propagation delay of copper is about 0.95c
actual electron movement is ~m/hour. but that's not what we care about. The electron you push into a cable is not the one you get out, nor does it need to be.
propagation delay of fibre is ~0.66c. so technically slower (and significantly so), but not something you can measure with a ping around your home or office networks. With accurate enough time keeping you can measure the difference, it's in the order of a few nanoseconds over a 100m cable.
But there's much more latency introduced by the PC and any routers/switches in the path (OS, IP stack, PCI bus, NIC, fibre or copper interface, serialisation delays), which add up to microseconds (1000x greater), the cable you use makes no difference in practice.
typical use cases for low latency networking are supercomputing, automated trading systems (stock exchange), and they'll typically not use ethernet as there's lower latency options (infiniband for one, there's proprietary options especially in the supercomputing field), the cable used even in those circumstances is of next to no impact.
ideal location, has yet to materialise (downstairs garage) a ceiling height wall mounted comms cabinet. The temp gets very warm in there and due to the double brick it stays very warm for a long period.
The only ventilation opportunities will be through a load bearing double brick 2 story wall so my best bet is to scavenge ex production industrial POE networking gear (for cameras), 10g copper is a wet dream that would require an old fridge compressor and some propane in that space.
choosing between silicon that caps out at 45c and 75c is simply a no brainer, even if I have to double up on POE switches.
nor was my example 10g, it was both copper and heat related though, which aligned with the threads general direction.
*looks at thread topic*
cmon guys this is home networking kit we are talking about
A lot of Tor network bridges are in people garages all around the world. The Darknet lives in peoples (home networked) garages. Well that's the allegory...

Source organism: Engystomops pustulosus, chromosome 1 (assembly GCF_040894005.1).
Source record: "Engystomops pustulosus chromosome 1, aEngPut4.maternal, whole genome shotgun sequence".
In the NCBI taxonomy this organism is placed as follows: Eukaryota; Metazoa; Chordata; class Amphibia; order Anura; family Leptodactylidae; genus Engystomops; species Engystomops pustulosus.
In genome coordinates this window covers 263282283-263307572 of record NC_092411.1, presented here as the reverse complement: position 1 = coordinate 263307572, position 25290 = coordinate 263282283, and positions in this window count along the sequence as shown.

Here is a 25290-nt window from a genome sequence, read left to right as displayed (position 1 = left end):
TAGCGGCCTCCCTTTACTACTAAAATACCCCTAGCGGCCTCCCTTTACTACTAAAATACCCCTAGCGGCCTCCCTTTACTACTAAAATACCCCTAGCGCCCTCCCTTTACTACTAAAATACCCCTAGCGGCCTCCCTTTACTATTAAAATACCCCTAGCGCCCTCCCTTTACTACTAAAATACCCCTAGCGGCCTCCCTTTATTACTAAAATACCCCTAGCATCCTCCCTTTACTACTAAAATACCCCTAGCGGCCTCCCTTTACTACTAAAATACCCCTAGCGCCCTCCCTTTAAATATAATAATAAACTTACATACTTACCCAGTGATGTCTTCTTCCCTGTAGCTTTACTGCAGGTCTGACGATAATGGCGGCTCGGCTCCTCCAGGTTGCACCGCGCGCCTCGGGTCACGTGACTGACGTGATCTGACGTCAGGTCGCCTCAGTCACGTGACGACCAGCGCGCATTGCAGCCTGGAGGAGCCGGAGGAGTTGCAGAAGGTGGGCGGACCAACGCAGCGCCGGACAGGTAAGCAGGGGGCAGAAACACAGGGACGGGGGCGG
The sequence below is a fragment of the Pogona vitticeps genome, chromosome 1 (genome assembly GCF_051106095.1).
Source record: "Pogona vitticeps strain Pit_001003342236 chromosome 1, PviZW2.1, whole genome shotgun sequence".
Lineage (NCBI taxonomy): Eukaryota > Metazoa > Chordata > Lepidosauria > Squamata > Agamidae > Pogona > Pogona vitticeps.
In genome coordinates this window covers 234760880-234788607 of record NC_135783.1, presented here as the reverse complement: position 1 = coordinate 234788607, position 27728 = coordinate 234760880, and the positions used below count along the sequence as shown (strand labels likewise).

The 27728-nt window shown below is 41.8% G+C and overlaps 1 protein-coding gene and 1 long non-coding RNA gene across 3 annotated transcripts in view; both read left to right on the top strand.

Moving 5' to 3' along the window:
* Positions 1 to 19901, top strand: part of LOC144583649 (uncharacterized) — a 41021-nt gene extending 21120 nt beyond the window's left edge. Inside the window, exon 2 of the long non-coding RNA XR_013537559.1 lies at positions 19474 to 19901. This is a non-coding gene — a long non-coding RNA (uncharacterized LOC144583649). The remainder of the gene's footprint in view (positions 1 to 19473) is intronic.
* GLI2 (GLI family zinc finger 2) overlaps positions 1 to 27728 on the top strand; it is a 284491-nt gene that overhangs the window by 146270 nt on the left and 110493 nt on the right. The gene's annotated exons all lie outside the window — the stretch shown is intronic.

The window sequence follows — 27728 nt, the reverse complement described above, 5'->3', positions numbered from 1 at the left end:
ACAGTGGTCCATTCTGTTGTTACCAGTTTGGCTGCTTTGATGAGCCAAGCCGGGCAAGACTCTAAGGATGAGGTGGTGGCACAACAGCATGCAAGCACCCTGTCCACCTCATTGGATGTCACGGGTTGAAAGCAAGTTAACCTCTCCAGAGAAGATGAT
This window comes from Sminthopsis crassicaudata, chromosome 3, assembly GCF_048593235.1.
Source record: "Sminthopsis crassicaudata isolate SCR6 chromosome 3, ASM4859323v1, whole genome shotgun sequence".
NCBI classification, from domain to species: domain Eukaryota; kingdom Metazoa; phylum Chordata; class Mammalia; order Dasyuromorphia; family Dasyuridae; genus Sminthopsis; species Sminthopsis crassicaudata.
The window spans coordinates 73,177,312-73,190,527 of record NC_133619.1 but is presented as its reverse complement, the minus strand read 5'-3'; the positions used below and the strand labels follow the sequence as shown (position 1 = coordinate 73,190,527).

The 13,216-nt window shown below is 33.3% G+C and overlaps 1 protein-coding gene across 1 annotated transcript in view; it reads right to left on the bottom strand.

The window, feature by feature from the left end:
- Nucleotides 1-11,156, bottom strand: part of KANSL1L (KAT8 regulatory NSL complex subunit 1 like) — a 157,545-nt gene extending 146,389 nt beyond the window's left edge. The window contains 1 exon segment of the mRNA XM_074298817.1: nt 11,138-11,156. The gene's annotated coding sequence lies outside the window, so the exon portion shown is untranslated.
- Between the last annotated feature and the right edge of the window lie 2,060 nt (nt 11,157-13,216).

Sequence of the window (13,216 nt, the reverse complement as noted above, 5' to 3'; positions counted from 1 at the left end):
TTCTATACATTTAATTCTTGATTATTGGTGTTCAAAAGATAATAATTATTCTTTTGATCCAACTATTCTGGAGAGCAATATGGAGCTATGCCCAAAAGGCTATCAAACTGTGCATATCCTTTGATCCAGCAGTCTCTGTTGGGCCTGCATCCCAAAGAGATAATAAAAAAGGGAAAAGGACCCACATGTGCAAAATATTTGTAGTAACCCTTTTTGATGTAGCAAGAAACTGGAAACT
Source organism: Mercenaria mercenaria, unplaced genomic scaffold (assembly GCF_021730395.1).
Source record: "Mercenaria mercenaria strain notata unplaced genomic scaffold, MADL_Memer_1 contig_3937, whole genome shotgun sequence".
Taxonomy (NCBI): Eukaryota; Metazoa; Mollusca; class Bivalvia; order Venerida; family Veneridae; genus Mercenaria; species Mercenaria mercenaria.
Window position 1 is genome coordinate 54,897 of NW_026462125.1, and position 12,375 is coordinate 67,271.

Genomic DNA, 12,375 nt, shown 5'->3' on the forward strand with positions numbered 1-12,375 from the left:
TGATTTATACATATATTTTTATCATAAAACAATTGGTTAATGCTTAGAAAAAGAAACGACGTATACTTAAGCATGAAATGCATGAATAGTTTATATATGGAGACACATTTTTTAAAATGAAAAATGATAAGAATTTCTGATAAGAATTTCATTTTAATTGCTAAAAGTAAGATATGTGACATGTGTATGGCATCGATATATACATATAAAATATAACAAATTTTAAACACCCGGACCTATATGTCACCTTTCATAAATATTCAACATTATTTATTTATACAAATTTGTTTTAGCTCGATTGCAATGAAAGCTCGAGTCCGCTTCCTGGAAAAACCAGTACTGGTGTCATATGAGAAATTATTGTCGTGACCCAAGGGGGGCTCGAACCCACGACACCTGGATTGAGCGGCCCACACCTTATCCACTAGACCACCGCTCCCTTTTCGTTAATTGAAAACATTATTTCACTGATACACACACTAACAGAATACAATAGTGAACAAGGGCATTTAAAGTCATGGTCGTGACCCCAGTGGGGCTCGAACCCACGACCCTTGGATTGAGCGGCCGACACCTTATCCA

True but your isp latency variation will be a factor of 10000x more than the type of media you decide to use on your 10GBE
True, for us homeboys there's almost no material difference between SFP+ and RJ45 (perhaps temperature would be an edge case as has been stated previously). That's why I bought two Asus XG-C100C (RJ45s) for my rigs.
10GbE copper has to allow for errors. To transmit at that rate over copper is difficult with lots of external factors generating noise that screw up the 10GbE signal. As such the encoding method mentioned above is all about ensuring data that is sent, arrives ok. It has a lot of in built error correction and the like. The extra overhead adds latency when compares to SFP+.
Ubiquiti make cheap SFP+ modules now, what use to cost a fortune is now only $70 for two modules. Fibre can run longer distances, doesn't use as much power, has lower latency and generally works better (is my experience)
I posted several years ago about alien crosstalk in 10g copper and the inability to groom them into the rack / cable tray, although the biggest issue with 10g copper is how utterly unwieldy CAT6A is, I've had CAT6 cables put enough pressure on a switch port that the network drops out if flexed a little, we ended up replacing all of them with cat5e and never had a problem with rack doors ever again.
I've got my rack in my garage and use normal consumer gera. Never had an issue, even when its over 50 degrees in there.